You’ve been working for hours on your new IKEA wardrobe. First you unpacked the flatbox into meticulous piles on the bedroom floor. Then you opened the instructions and set carefully to work, tapping wooden dowels, twisting bolts, and holding random screws up to the page to make sure you weren’t using the wrong one. At times, it felt more like a mensa challenge or an inside joke than a piece of furniture. And yet seven hours later, you have pulled it off. You crack a beer and bask in the warm glory of your achievement.
Now imagine a researcher walks in and asks you to place a value on your masterpiece. That’s essentially what Michael Norton, Daniel Mochon, and Dan Ariely did with one group of participants in a series of 2011 studies. Another group was presented with pre-assembled versions of the same furniture. When they compared value estimates of these two groups, they found that participants who had assembled the furniture put a significantly higher price on their creations.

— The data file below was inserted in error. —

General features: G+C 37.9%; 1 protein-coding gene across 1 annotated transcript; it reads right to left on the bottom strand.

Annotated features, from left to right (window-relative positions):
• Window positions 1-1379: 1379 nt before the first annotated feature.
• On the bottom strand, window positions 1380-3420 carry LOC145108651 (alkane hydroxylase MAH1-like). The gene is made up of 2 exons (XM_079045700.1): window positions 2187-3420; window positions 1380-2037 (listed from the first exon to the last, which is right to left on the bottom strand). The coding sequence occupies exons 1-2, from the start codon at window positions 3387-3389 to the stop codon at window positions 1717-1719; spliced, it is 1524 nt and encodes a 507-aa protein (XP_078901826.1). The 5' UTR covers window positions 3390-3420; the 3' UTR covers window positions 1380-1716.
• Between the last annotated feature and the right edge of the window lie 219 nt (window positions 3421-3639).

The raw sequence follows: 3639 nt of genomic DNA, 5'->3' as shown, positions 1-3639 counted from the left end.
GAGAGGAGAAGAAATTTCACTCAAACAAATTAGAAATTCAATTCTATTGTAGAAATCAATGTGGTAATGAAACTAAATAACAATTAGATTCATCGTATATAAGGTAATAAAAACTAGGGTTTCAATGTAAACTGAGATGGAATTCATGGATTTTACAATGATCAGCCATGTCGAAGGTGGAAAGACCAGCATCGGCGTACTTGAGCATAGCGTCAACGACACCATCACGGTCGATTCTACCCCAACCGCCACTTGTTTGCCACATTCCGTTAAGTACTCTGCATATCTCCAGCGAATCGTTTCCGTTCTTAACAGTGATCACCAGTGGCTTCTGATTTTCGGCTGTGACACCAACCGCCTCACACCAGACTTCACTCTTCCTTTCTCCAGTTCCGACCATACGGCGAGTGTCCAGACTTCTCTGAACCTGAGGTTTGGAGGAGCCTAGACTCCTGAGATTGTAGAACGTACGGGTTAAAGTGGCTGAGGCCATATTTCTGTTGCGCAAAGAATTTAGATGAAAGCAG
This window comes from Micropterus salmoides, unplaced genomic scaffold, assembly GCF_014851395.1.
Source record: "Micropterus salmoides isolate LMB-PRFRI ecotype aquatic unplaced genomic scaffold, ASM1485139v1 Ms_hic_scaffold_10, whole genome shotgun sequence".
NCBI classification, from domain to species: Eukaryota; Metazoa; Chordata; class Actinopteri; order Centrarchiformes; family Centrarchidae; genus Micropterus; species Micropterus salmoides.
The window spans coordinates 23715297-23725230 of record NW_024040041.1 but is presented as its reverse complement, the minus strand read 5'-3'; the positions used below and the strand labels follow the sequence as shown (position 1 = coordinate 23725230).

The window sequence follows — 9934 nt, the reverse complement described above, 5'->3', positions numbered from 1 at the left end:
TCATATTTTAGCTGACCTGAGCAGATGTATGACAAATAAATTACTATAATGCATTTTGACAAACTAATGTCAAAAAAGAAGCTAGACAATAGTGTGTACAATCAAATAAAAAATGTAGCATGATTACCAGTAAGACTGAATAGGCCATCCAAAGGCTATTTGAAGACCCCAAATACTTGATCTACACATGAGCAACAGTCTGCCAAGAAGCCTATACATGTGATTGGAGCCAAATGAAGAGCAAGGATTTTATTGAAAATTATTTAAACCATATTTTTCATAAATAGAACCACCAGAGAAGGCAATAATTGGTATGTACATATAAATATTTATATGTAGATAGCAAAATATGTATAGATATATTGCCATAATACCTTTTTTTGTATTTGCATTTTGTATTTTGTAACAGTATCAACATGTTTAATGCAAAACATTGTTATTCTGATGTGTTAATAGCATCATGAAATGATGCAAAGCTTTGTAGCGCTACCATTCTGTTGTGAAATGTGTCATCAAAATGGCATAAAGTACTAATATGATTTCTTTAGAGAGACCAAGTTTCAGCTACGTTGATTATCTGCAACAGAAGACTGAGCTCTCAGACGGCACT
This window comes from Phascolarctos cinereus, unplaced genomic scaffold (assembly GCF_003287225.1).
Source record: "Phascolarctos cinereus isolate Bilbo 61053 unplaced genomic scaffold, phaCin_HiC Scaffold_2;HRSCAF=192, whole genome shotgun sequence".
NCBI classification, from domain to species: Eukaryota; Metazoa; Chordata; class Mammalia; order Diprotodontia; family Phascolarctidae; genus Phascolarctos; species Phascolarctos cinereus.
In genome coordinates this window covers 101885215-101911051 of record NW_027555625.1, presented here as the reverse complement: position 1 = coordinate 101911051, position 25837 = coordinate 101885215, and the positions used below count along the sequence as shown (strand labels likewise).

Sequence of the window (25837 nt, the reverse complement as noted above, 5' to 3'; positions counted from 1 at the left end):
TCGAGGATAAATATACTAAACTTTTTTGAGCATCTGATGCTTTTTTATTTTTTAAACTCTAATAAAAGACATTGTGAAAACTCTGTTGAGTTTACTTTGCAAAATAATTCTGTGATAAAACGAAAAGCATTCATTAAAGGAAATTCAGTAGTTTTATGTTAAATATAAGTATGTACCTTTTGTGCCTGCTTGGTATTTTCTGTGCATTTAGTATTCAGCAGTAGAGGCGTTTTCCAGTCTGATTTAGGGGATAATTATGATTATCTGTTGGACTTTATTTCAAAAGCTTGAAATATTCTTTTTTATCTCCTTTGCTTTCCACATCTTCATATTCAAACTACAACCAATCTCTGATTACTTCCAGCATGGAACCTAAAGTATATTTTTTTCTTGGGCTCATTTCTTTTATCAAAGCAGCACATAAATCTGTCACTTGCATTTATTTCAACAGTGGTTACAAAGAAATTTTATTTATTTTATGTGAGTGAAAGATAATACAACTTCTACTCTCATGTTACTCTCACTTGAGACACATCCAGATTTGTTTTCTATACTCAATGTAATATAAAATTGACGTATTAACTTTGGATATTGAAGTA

Of course, these objects weren’t entirely their creations. Long before participants picked up the little s-shaped wrenches and went to work, IKEA employees invested time and expertise on the design, production, and distribution of the furniture kits. They also developed a clean, simple instruction sheet anyone could follow to experience success with minimal frustration (or damage to their burgeoning relationships). And yet, a little amateur effort at the tail-end of this complex supply chain had a profound effect on perceived value.
What does the IKEA effect mean for associations?
Member value is the lifeforce of all associations. It’s both our raison d’etre, and our fountain of youth. If a little participation can build value for commercial brands, it’s worth considering how it might do the same for our members.
Design for Participation
Many associations have more expertise and experience within their membership than opportunities to participate. Think about all of the value your programs are missing out on when you treat members predominantly as an audience, and double that when you consider the lost opportunity for your members to build affinity through effort.